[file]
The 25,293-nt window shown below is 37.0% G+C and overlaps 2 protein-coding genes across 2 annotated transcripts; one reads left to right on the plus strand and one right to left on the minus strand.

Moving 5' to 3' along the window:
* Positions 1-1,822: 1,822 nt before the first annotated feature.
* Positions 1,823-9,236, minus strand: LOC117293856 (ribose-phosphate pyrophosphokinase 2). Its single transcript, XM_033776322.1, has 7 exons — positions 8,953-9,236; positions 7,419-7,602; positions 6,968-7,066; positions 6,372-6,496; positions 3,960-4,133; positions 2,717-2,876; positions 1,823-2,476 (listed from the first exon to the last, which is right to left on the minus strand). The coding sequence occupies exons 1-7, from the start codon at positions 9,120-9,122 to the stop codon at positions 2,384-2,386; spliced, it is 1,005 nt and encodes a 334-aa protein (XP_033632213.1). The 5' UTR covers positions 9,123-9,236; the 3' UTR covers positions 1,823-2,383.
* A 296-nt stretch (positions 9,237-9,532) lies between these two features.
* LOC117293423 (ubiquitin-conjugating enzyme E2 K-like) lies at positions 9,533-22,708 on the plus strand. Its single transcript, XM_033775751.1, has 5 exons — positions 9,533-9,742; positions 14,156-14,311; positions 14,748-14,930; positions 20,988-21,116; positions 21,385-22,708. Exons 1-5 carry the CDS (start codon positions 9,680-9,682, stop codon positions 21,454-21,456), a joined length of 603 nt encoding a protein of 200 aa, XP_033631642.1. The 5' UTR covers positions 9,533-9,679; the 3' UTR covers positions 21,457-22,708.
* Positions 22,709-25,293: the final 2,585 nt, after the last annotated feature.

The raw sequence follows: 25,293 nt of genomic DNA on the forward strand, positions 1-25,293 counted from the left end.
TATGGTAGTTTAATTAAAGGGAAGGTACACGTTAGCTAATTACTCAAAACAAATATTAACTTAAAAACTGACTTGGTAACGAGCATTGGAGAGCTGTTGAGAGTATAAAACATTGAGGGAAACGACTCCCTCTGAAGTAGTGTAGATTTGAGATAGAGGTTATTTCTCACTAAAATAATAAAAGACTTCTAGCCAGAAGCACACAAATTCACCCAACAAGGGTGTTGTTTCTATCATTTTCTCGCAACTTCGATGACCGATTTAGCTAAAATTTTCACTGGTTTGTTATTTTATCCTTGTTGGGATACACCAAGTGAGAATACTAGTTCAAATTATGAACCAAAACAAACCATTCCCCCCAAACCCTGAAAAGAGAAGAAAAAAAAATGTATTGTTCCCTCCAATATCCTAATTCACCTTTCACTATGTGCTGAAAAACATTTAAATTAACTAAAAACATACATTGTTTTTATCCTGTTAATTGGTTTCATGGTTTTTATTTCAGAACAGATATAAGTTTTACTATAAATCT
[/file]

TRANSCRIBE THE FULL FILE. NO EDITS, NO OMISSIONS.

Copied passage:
The 25,293-nt window shown below is 37.0% G+C and overlaps 2 protein-coding genes across 2 annotated transcripts; one reads left to right on the plus strand and one right to left on the minus strand.

Moving 5' to 3' along the window:
* Positions 1-1,822: 1,822 nt before the first annotated feature.
* Positions 1,823-9,236, minus strand: LOC117293856 (ribose-phosphate pyrophosphokinase 2). Its single transcript, XM_033776322.1, has 7 exons — positions 8,953-9,236; positions 7,419-7,602; positions 6,968-7,066; positions 6,372-6,496; positions 3,960-4,133; positions 2,717-2,876; positions 1,823-2,476 (listed from the first exon to the last, which is right to left on the minus strand). The coding sequence occupies exons 1-7, from the start codon at positions 9,120-9,122 to the stop codon at positions 2,384-2,386; spliced, it is 1,005 nt and encodes a 334-aa protein (XP_033632213.1). The 5' UTR covers positions 9,123-9,236; the 3' UTR covers positions 1,823-2,383.
* A 296-nt stretch (positions 9,237-9,532) lies between these two features.
* LOC117293423 (ubiquitin-conjugating enzyme E2 K-like) lies at positions 9,533-22,708 on the plus strand. Its single transcript, XM_033775751.1, has 5 exons — positions 9,533-9,742; positions 14,156-14,311; positions 14,748-14,930; positions 20,988-21,116; positions 21,385-22,708. Exons 1-5 carry the CDS (start codon positions 9,680-9,682, stop codon positions 21,454-21,456), a joined length of 603 nt encoding a protein of 200 aa, XP_033631642.1. The 5' UTR covers positions 9,533-9,679; the 3' UTR covers positions 21,457-22,708.
* Positions 22,709-25,293: the final 2,585 nt, after the last annotated feature.

The raw sequence follows: 25,293 nt of genomic DNA on the forward strand, positions 1-25,293 counted from the left end.
TATGGTAGTTTAATTAAAGGGAAGGTACACGTTAGCTAATTACTCAAAACAAATATTAACTTAAAAACTGACTTGGTAACGAGCATTGGAGAGCTGTTGAGAGTATAAAACATTGAGGGAAACGACTCCCTCTGAAGTAGTGTAGATTTGAGATAGAGGTTATTTCTCACTAAAATAATAAAAGACTTCTAGCCAGAAGCACACAAATTCACCCAACAAGGGTGTTGTTTCTATCATTTTCTCGCAACTTCGATGACCGATTTAGCTAAAATTTTCACTGGTTTGTTATTTTATCCTTGTTGGGATACACCAAGTGAGAATACTAGTTCAAATTATGAACCAAAACAAACCATTCCCCCCAAACCCTGAAAAGAGAAGAAAAAAAAATGTATTGTTCCCTCCAATATCCTAATTCACCTTTCACTATGTGCTGAAAAACATTTAAATTAACTAAAAACATACATTGTTTTTATCCTGTTAATTGGTTTCATGGTTTTTATTTCAGAACAGATATAAGTTTTACTATAAATCT